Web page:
UBS sealed a deal to buy rival Swiss bank Credit Suisse to avoid further turmoil in global banking, Swiss authorities said.

Swiss regulators had been forced to step in and orchestrate a deal to prevent a crisis of confidence in Credit Suisse spilling over into the broader financial system.

The Swiss finance minister said the bankruptcy of a globally important bank would have created irreparable consequences for financial markets.

It was not yet clear if the deal is enough to restore trust in lenders around the world.

The first indication could come when stock markets open in a few hours in Asia, Australia and New Zealand.

The Swiss central bank will supply substantial liquidity to the merged bank, it said at a news conference in the Swiss capital, Bern.

It said the deal includes 100 billion Swiss francs ($100.6 billion) in liquidity assistance for UBS and Credit Suisse.

"With the takeover of Credit Suisse by UBS, a solution has been found to secure financial stability and protect the Swiss economy in this exceptional situation," the Swiss central bank said.

UBS Group will acquire Credit Suisse for 3 billion Swiss Francs (€3 billion), the companies said.

The Swiss Financial Market Supervisory Authority (FINMA) said it will be possible to continue all the business activities of both banks with no restrictions or interruptions.

Axel Lehmann, (L) chairman of Credit Suisse Group AG, and Colm Kelleher, chairman of UBS Group AG, during a news conference

FINMA said it will coordinate with national and international authorities, namely the US Federal Reserve and the British Prudential Regulation Authority.

Officials have been racing to rescue the 167-year-old bank, among the world's largest wealth managers, after a brutal week saw the second- and third-largest US bank failures in history.

As one of 30 global banks seen as systemically important, a deal for Credit Suisse could ripple through global financial markets.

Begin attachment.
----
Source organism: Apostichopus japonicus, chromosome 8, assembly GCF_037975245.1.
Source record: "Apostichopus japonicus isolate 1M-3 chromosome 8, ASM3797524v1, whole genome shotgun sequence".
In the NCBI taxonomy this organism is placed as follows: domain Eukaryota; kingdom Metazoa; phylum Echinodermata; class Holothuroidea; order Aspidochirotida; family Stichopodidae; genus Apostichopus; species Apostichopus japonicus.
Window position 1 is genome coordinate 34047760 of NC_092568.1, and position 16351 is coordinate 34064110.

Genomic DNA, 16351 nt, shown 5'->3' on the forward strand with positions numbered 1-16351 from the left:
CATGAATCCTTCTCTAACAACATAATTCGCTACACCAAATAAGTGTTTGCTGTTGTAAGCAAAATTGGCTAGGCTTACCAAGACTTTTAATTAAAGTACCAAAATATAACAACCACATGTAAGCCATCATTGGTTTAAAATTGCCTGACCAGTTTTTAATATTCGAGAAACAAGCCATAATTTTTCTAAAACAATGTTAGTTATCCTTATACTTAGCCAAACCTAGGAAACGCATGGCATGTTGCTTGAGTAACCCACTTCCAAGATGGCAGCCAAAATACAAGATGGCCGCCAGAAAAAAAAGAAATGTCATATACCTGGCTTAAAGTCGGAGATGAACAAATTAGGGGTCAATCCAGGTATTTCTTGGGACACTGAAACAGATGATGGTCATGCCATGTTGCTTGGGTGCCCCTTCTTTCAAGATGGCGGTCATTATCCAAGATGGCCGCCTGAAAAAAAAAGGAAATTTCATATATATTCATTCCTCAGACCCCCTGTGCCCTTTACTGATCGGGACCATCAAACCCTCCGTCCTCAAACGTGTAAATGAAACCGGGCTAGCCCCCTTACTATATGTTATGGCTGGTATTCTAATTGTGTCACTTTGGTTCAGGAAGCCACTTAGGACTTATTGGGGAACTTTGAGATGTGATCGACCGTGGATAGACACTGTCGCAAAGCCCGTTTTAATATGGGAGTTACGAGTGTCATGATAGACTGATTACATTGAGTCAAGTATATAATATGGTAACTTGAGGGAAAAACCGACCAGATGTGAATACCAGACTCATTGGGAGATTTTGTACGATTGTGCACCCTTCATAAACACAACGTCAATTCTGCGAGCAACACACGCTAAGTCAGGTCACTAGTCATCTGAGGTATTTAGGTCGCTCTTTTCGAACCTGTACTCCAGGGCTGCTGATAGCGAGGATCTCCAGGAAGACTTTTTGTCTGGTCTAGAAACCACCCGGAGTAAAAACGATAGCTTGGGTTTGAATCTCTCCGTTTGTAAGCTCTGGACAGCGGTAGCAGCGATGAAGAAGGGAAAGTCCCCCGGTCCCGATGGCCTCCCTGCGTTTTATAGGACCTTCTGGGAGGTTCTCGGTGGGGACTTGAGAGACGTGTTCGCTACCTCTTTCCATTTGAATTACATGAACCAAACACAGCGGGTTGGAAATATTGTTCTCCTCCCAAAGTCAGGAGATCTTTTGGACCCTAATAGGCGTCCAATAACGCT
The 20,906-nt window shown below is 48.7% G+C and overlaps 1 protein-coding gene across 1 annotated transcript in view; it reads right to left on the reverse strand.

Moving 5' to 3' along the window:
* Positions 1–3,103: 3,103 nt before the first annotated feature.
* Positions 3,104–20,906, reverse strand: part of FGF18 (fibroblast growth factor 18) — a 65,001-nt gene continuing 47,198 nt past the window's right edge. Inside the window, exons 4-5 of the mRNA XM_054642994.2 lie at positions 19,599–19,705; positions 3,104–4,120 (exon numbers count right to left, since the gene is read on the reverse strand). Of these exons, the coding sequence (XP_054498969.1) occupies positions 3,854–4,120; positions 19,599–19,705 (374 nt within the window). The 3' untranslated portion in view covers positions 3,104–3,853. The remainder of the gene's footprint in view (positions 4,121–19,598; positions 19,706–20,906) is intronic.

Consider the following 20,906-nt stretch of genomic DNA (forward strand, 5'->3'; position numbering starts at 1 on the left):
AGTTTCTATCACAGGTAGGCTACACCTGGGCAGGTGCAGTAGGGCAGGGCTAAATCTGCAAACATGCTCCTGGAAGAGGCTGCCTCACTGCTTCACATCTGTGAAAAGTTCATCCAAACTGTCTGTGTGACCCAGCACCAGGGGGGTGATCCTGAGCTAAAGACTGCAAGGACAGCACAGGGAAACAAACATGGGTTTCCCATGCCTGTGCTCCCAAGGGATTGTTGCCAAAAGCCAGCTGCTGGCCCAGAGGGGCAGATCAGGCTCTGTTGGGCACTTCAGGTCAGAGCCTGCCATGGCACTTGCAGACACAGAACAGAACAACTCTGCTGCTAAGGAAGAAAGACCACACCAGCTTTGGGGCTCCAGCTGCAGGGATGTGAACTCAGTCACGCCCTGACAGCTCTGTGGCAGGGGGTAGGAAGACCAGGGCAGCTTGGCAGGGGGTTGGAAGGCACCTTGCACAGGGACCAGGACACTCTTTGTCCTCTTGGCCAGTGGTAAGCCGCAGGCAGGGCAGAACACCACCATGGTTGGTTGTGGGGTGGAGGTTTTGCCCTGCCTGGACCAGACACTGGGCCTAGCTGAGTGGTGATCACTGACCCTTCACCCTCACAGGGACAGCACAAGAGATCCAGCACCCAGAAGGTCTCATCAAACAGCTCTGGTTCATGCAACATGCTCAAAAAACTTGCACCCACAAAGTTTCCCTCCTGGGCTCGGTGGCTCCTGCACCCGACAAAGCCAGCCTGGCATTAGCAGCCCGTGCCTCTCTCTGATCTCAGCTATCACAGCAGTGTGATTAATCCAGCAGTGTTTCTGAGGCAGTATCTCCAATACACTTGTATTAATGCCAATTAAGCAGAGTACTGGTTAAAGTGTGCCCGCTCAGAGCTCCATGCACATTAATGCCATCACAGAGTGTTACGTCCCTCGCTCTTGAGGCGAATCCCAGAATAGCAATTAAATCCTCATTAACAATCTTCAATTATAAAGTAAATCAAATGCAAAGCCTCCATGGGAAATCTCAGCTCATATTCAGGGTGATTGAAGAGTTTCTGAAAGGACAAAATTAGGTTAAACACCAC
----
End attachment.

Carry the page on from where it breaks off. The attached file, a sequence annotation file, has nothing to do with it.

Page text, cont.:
Credit Suisse: How did it get to crisis point?

Losses imposed on bondholders may need to be larger if Credit Suisse were wound down rather than if it were taken over by UBS, one source said

At least two major banks in Europe are examining scenarios of contagion possibly spreading in the region's banking sector and looking to the Federal Reserve and the European Central Bank to step in with stronger signals of support, two senior executives with knowledge of the discussions said.

The weekend negotiations follow efforts in Europe and the United States to support the sector since the collapse of US lenders Silicon Valley Bank and Signature Bank. US President Joe Biden's administration moved to backstop consumer deposits while the Swiss central bank lent billions to Credit Suisse to stabilize its balance sheet.

The fallout from the crisis of confidence in Credit Suisse and the failure of the two US banks could ripple through the financial system this week, the two executives separately told Reuters on Sunday.

Credit Suisse shares lost a quarter of their value last week. The bank was forced to tap $54 billion (€50.4 billion) in central bank funding as it tried to recover from scandals that have undermined the confidence of investors and clients.

Swiss authorities are examining imposing losses on Credit Suisse bondholders as part of a rescue of the bank, two sources with knowledge of the matter said.

However, European regulators are apprehensive about such a move for fear that it could hit investor confidence elsewhere in Europe's financial sector, the sources said, speaking on the condition of anonymity.